Government Reform chairman says base-closing plan could cause brain drain

Senior Virginia lawmakers said Monday that the Pentagon's base realignment and closure process could result in a brain drain from the Defense Department.

"That is something [BRAC commissioners] need to factor in," said Rep. Tom Davis, R-Va., chairman of the House Government Reform Committee, during a town hall meeting in Arlington, Va. Last month, Defense Department officials proposed closing 33 major facilities nationwide, realigning 29 others, and closing or realigning hundreds of smaller military locations. The Pentagon recommended moving more than 20,000 employees out of leased office space in northern Virginia-including Arlington.

Those recommendations have gone to the nine-member BRAC commission, and that panel will pass its revised recommendations to President Bush by Sept. 8. The president and Congress are required to accept or reject the closures and realignments in their entirety.

During the town hall meeting, Davis asked Defense workers if they were tied to their jobs or to the area.

"How many of you would be willing to move to Fort Sam Houston, Texas?" Davis asked. No one in the standing-room-only audience raised a hand.

"Redstone Arsenal, Alabama?" he asked. Again, no response.

When the congressman asked about Fort Meade in nearby Maryland, several workers raised their hands.

One audience member, who said he worked in research and development for the Defense Department, told the lawmakers he would leave the civil service before relocating.

"I'll flip burgers in Arlington before I go to Bethesda [Maryland]," he said.

Davis acknowledged, however, that the highly trained Defense workforce in Arlington would most likely not end up in the food service industry. He told the audience that there were already significant temptations to leave the public service for a defense contractor.

"There are a lot of opportunities to make more money, especially if you have a security clearance," Davis said, suggesting that the Pentagon should be aware of the potential pitfalls of the BRAC process.

Davis and Rep. Jim Moran, D-Va., lauded the balance and mutual support between the Defense Department and the local community. Both lawmakers appealed to constituents to contact them and voice their opinions on the BRAC process.

Sen. John Warner, R-Va., also attended the town hall meeting but was less strident in his defense of northern Virginia facilities. He acknowledged that Virginia as a whole had fared well in the BRAC recommendations, although some communities stand to be hit hard.

Warner told the crowd that he would fight to ensure that "politics play no role" in the BRAC process.

Stay up-to-date with federal news alerts and analysis — Sign up for GovExec's email newsletters.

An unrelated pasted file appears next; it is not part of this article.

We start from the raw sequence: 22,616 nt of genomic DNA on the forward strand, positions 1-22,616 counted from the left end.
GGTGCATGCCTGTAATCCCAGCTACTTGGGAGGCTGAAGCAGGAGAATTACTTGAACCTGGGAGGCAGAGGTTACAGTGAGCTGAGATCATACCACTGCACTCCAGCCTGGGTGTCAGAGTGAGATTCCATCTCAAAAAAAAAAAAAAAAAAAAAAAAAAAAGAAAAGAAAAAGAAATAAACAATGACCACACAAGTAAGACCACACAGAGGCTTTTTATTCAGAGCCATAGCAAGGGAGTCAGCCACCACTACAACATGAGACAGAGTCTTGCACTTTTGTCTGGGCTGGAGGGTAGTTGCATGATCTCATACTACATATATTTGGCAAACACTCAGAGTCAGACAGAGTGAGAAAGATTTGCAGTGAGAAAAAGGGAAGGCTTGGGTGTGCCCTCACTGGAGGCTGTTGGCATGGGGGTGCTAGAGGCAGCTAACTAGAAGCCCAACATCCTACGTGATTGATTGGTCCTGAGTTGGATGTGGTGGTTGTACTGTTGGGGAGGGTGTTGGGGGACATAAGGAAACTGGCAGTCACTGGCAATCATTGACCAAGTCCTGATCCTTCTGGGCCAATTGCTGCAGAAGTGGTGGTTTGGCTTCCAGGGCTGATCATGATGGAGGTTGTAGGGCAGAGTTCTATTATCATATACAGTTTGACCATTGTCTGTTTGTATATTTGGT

Close [ x ] More from GovExec

Thank you for subscribing to newsletters from
We think these reports might interest you:

  • Sponsored by G Suite

    Cross-Agency Teamwork, Anytime and Anywhere

    Dan McCrae, director of IT service delivery division, National Oceanic and Atmospheric Administration (NOAA)

  • Data-Centric Security vs. Database-Level Security

    Database-level encryption had its origins in the 1990s and early 2000s in response to very basic risks which largely revolved around the theft of servers, backup tapes and other physical-layer assets. As noted in Verizon’s 2014, Data Breach Investigations Report (DBIR)1, threats today are far more advanced and dangerous.

  • Sponsored by One Identity

    One Nation Under Guard: Securing User Identities Across State and Local Government

    In 2016, the government can expect even more sophisticated threats on the horizon, making it all the more imperative that agencies enforce proper identity and access management (IAM) practices. In order to better measure the current state of IAM at the state and local level, Government Business Council (GBC) conducted an in-depth research study of state and local employees.

  • Sponsored by Aquilent

    The Next Federal Evolution of Cloud

    This GBC report explains the evolution of cloud computing in federal government, and provides an outlook for the future of the cloud in government IT.

  • Sponsored by LTC Partners, administrators of the Federal Long Term Care Insurance Program

    Approaching the Brink of Federal Retirement

    Approximately 10,000 baby boomers are reaching retirement age per day, and a growing number of federal employees are preparing themselves for the next chapter of their lives. Learn how to tackle the challenges that today's workforce faces in laying the groundwork for a smooth and secure retirement.

  • Sponsored by Hewlett Packard Enterprise

    Cyber Defense 101: Arming the Next Generation of Government Employees

    Read this issue brief to learn about the sector's most potent challenges in the new cyber landscape and how government organizations are building a robust, threat-aware infrastructure

  • Sponsored by Aquilent

    GBC Issue Brief: Cultivating Digital Services in the Federal Landscape

    Read this GBC issue brief to learn more about the current state of digital services in the government, and how key players are pushing enhancements towards a user-centric approach.


When you download a report, your information may be shared with the underwriters of that document.